With climate change becoming more important, and the role of renewables in Scotland’s economy increasing, the Net Zero Technology Centre will support the country’s green ambitions.
The Oil and Gas Technology Centre (OGTC) has repositioned itself as the Net Zero Technology Centre as it focuses on helping meet the UK’s climate change goals.
The move reflects the centre’s increased development and deployment of technology to enable a net-zero energy future.
Last year, the centre combined its seven existing solution centres into one Net Zero Solution Centre. The new institution contains three core programmes, focused on reducing emissions, developing integrated energy systems, and unlocking a digitised offshore energy sector.
A key part of the transformation was redefining the centre’s technology roadmap following extensive engagement with industry and stakeholders, which has resulted in a comprehensive set of technology themes and priorities underpinning the Net Zero Technology Centre’s work.
CEO at the Net Zero Technology Centre Colette Cohen said: “Innovating and developing technology is critical to unlock an affordable net zero energy future. It is essential we invest in and commercialise solutions that accelerate the energy transition and reimagine the North Sea as an integrated energy basin.
“There is no silver bullet when it comes to the technology required. We must prioritise affordable energy solutions while decarbonising oil and gas, which will be required for years to come to meet global demand.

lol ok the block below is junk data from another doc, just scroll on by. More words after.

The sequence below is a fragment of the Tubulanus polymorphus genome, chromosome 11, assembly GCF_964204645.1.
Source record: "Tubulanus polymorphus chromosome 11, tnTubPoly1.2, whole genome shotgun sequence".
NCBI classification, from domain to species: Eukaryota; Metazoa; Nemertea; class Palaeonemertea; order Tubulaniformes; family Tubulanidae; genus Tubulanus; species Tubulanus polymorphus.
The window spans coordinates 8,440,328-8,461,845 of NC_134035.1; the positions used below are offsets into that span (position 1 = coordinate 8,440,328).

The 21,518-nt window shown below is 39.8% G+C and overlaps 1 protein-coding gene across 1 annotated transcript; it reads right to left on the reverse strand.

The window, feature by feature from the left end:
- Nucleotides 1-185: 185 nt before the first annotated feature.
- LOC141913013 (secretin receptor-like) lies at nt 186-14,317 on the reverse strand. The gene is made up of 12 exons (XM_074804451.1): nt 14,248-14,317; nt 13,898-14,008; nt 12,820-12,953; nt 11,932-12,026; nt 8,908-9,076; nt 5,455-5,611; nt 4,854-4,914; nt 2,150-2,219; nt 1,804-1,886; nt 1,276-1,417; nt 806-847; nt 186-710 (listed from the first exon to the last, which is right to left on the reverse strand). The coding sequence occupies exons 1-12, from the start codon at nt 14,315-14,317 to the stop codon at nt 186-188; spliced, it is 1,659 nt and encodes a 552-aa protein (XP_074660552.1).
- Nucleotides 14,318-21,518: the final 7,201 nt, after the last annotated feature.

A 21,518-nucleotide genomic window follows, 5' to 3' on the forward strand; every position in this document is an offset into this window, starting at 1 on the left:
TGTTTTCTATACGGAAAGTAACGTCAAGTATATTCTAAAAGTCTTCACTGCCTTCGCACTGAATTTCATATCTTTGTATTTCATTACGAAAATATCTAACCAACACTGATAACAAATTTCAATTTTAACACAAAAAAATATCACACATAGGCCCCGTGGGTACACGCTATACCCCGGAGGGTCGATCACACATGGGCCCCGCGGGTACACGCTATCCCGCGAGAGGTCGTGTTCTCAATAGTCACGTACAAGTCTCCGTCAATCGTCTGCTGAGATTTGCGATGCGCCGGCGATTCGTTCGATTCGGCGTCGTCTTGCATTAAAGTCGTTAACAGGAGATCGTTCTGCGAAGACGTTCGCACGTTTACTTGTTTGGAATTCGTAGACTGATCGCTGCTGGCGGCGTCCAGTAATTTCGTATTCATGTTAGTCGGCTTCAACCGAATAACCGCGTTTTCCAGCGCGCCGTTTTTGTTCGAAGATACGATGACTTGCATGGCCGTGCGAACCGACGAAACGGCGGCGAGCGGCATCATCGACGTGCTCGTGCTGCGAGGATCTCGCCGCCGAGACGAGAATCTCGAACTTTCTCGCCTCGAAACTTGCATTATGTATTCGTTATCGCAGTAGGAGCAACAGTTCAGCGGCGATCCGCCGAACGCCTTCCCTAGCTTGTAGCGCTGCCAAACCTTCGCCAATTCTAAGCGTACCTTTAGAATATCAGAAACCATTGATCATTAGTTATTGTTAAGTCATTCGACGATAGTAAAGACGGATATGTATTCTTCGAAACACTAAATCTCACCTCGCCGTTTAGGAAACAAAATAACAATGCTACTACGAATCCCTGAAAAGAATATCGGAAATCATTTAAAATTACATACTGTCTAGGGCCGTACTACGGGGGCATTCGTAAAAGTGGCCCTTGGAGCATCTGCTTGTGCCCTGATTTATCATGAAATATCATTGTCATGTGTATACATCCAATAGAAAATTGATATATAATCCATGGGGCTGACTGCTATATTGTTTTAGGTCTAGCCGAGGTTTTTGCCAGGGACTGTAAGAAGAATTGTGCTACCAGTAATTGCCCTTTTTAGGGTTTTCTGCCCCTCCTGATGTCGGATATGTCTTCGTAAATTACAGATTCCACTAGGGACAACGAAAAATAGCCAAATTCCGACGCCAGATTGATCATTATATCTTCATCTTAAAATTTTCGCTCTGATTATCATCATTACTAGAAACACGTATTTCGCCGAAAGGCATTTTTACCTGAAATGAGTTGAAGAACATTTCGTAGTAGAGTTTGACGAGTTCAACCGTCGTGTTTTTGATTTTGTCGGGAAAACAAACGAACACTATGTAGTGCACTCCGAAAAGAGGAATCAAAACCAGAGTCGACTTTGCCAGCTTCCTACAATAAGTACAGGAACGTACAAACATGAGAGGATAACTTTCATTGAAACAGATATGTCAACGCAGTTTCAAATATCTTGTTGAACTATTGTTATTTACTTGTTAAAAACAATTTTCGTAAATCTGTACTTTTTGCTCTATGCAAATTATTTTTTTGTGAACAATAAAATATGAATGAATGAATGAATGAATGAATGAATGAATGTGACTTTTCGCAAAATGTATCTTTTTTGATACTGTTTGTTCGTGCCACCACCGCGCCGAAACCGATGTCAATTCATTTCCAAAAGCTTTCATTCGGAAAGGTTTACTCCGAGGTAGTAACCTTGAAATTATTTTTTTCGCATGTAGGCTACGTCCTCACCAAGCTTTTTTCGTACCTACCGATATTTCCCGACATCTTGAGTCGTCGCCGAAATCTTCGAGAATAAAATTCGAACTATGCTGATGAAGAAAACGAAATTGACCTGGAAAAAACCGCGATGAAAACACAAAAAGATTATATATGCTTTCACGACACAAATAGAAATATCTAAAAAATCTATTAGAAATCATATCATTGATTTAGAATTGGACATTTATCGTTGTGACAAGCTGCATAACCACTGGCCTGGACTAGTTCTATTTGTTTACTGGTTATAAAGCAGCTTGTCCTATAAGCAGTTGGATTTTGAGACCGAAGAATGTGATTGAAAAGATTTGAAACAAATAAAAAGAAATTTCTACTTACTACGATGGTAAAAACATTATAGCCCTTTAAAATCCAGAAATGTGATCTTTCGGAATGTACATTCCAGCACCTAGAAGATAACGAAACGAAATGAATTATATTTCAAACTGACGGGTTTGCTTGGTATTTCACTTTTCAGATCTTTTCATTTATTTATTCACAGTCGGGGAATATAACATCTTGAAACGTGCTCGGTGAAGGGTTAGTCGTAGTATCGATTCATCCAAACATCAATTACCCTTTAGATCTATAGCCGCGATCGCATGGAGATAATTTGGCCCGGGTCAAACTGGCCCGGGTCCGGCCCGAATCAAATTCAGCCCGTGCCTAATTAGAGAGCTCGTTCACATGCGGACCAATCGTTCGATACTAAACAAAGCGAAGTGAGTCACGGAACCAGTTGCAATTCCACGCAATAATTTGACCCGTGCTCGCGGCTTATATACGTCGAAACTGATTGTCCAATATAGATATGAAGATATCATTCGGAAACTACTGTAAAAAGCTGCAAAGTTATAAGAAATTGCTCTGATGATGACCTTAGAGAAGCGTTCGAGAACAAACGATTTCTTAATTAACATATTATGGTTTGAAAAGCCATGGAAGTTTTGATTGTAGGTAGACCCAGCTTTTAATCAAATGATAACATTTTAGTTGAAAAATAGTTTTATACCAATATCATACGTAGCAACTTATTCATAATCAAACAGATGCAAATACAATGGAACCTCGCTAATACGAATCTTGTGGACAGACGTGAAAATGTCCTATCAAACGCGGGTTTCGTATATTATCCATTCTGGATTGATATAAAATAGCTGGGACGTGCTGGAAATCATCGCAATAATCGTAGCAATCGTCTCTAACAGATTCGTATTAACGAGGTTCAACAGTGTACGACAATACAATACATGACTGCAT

“Our focus on transition technologies began when we opened our doors four years ago, driven by strong demand from industry. We see a tremendous opportunity to build exciting new partnerships and alliances as we continue to develop and deploy technology to create an affordable net zero energy industry.”
To date, the Net Zero Technology Centre has co-invested £176 million with industry, screened more than 1,300 technologies and generated £10-15 billion GVA potential. The centre has delivered 64 field trials, with another 49 planned and underway. In addition, over 20 technologies have been commercialised and 33 tech startups supported.
The UK and Scottish governments are each investing £90 million in the Net Zero Technology Centre as part of the Aberdeen City Region Deal – a £340-million investment programme jointly funded by the UK and Scottish governments and regional partners.
Economy Secretary Kate Forbes said: “I fully support the Net Zero Technology Centre rebranding, which aligns with their fresh purpose of supporting the oil and gas industry to develop and deploy technology to accelerate the transition to an affordable net zero North Sea.
“They are also one of our key partners in the Aberdeen City Region Deal, which is backed by £125 million of Scottish Government funding over 10 years, contributing to the region’s economic recovery by creating jobs and providing the commercial infrastructure to support and attract businesses to Aberdeen and the surrounding areas.
“This is a crucial time for business, trade and investment in Scotland and investing in our communities will ensure every part of Scotland recovers from the pandemic, helping build an economy for everyone.”
Scotland’s renewable energy targets include providing 50% of its energy demand for electricity, heat and transport from renewables, and to become a net-zero economy by 2045. Scotland missed its 2020 goal, when it aimed to produce 100% of its electricity demand alone for renewables, falling just short at 97.4%
At present, Scotland is less than half-way to meeting its 2030 goal.
According to consultancy FarrPoint, increased adoption of digital technology, including fibre broadband and 5G, is needed to meet Scotland’s 2045 target.